One mistake often made when using copper alloys, especially in slides and cores, is assuming that the mere presence of copper in the mold will remove heat. While copper alloys have significantly better conductivity than steels (often 5 to 10 times higher), if heat is not removed from the copper component by a cooling circuit or a significant conduction pathway (for example, being bolted to a cooled steel plate), the heat will build up in the component, leading to high temperature.
In a slide, hoses can be used to direct cooling fluid through the part. Cores can use bubblers, baffles and heat pipes to aid in getting coolant near the tip to remove heat. This is illustrated in Figure 3.
Use caution when welding.
Copper mold alloys use sophisticated metallurgy to attain their high hardness. Consequently, it is often difficult to achieve the same hardness in a weld as in the copper base material since the welding process cannot replicate the elaborate heat treatment used to make these alloys.
After welding, both the weld and the metal surrounding the weld will be softer than the base metal. Performing a post-weld, age-hardening treatment as prescribed by the alloy manufacturer may result in some increase in hardness, but the hardness of the weld and surrounding metal (heat-affected zone) is likely to remain somewhat softer than the base metal. If the weld repair is made to an area that does not see high stress or wear, the service life of the mold should not be affected if the weld is performed and heat-treated properly. When a weld is made to fix damage from wear or cracks caused by high stress, the repaired mold is likely to have limited service life.
Another problem with welding copper alloys is that the weld will produce significant compressive stress on the surface to which it is applied as the weld shrinks as it cools. Consequently, the periphery of the weld will be in a state of tensile stress. These stresses can be high enough to crack the metal around a weld. To avoid this, welds should be limited in volume and performed by an experienced welder.
Use caution when applying a coating.
Not all coatings are equally effective at protecting the surface of a copper mold. The improper choice or application of a coating can lead to softening of the copper alloy or delamination of the coating. The best option is to find a supplier who has experience coating the specific mold alloy.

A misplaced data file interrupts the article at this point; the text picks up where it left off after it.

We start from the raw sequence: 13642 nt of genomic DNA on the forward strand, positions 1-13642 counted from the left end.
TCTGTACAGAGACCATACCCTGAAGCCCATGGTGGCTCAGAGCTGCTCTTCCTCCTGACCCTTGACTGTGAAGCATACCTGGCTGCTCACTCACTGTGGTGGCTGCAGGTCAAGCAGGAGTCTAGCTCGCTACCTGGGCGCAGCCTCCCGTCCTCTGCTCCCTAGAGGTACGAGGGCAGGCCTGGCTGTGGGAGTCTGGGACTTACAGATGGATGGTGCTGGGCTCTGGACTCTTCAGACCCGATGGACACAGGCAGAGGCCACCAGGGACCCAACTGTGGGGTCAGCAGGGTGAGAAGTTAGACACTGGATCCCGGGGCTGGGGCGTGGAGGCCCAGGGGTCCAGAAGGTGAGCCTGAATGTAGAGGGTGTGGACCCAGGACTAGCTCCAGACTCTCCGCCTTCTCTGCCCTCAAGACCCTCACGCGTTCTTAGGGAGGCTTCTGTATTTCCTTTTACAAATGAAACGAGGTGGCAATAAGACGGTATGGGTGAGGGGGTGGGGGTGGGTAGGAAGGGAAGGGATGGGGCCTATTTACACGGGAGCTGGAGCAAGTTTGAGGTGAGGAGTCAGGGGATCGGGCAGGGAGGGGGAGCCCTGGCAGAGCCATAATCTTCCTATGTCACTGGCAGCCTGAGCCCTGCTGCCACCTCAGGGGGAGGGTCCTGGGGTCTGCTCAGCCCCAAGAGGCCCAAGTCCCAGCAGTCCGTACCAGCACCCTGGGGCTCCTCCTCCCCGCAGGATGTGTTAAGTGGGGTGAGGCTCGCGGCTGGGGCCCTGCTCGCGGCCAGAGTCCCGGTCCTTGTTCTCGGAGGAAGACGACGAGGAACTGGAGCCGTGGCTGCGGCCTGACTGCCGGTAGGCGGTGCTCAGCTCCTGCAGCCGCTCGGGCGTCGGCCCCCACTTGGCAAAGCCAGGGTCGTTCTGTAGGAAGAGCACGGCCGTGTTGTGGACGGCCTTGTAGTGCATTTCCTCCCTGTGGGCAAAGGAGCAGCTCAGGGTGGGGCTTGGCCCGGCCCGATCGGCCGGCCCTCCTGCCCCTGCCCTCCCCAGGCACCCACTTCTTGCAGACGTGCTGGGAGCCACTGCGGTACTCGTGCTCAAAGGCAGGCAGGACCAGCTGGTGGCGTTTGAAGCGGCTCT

Electrolytic platings—such as nickel and chromium—have been around for a long time and have been shown to be very effective. Nickel provides good corrosion resistance, while chromium provides good wear resistance. Since improper cleaning will lead to the plating delaminating, the important thing with these coatings is that they are done by an experienced supplier who can properly clean the mold.
In the last couple of decades, several vacuum coatings have been developed for mold tooling. Some of these coatings are applied at elevated temperatures and are not suitable for all copper alloys. Many are ceramic and do not adhere well directly to copper. Much of the technology for applying these materials to copper mold alloys is in the interlayer between the copper and the ceramic. This is often proprietary, so it is important to consider not only what material is being applied, but who is applying it.
Don’t fear copper.
Oftentimes copper alloys are not used because they are mistakenly believed to be either too expensive or too weak. Copper alloys can exceed the hardness of some mold steels and are mechanically quite suitable to the task. It has been proven in many applications that copper can result in molded parts being produced more quickly and with higher quality. With some forethought, copper can be employed in many molds leading to long and productive runs.
Understanding high conductivity alloys and optimizing their use can help you build better molds.
Copper alloys are attractive to the mold industry because of their high thermal conductivity, ease of machining by a variety of processes, and corrosion resistance to water, cooling fluids and the plastics being injected.
Within the injection molding industry, a negative perception of aluminum for anything but prototype plastic parts persists, despite aluminum tooling being able to produce and run almost any resin that steel can, as well as produce millions of shots with unfilled resin with uniform results.